Dec. 1 is marked World AIDS Day, an internationally recognized day dedicated to raising awareness of the HIV/AIDS pandemic. In conjunction with the international day of awareness, the University of Tennessee Center for Health Education and Wellness offered free HIV testing for students, faculty and staff in the John C. Hodges Library.
World AIDS Day is one of the eight global public health campaigns marked by the World Health Organization (WHO) and has been observed every Dec. 1 since 1988. The event, held on Monday, is organized annually and aims to help raise awareness.
Testing for HIV is fairly quick and simple. Results from the test and additional consultation if requested were ready for participants within 20 minutes in a confidential area.
Bilqis Amatus-Salaam, the wellness coordinator at the UT, helped coordinate the event.
“For the past few years, the Center for Health Education and Wellness has partnered with the Pride Center to host World AIDS Day,” Amatus-Salaam said, “and we provide free HIV testing through staff and volunteers from the Helen Ross McNabb Center.”
CHEW staff and Pride Center volunteers also provided pamphlets, condoms and stickers for participants. In addition to testing, volunteers informed students of preventative measures to avoid HIV and ways to practice safe sex.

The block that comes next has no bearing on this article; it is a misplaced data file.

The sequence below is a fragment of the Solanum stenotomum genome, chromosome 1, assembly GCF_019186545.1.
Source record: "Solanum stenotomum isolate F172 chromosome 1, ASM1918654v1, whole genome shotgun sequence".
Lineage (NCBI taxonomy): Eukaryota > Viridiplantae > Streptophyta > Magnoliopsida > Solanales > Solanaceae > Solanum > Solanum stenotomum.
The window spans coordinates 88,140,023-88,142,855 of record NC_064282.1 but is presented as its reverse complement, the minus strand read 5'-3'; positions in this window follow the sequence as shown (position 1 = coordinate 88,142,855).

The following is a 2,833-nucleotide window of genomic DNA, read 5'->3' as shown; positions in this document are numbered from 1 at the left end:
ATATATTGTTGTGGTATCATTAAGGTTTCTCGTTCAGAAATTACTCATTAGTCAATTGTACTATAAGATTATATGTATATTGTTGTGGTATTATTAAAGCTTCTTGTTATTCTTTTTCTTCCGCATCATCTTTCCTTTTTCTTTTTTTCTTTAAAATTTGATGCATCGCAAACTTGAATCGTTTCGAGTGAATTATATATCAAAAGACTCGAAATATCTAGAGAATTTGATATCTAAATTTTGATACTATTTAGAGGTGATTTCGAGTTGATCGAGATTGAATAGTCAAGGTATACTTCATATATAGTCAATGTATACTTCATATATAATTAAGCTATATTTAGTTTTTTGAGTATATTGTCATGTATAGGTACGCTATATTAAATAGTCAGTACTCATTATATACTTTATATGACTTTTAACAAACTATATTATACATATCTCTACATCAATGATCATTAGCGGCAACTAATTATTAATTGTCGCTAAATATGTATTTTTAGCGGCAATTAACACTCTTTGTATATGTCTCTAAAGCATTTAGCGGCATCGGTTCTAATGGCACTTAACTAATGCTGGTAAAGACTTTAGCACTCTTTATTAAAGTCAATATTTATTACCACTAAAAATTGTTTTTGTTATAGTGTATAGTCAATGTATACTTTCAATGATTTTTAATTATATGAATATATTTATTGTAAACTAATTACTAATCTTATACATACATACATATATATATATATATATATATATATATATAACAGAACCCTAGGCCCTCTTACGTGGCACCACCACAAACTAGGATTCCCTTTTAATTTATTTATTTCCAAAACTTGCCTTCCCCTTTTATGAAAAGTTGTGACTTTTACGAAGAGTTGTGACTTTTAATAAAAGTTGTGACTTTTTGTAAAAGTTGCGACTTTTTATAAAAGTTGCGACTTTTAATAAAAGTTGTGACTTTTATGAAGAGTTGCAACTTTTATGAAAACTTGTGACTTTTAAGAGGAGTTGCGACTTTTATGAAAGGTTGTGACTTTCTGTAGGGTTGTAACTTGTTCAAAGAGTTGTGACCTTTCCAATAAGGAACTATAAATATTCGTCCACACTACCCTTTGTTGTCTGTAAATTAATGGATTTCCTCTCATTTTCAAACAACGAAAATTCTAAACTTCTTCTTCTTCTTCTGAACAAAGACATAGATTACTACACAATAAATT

“Students can get tested for HIV and other STI’s anytime the Student Health Center is open,” Amatus-Salaam said. “Really anyone should get tested regardless of their sexual history. HIV has other modes of transmission, so just be sure [to get tested] and know your status.”
All enrolled students who have paid their full university programs and service fees have access to the Student Health Center. Their mission is to “empower all Volunteers to thrive by cultivating personal and community well-being,” which includes sexual health.
The Center for Disease Control (CDC) recommends that everyone gets tested at least once, regardless of their sexual history. According to the CDC, young people aged 13 – 24 accounted for 21% of all new HIV diagnoses in 2017. The South accounted for over half of new HIV diagnoses in the U.S. that year. However, the overall diagnoses in the U.S. declined 9% in that same year.
Edited by Maddie Torres and Ainsley Kelso
Featured image courtesy of Jack Vaughan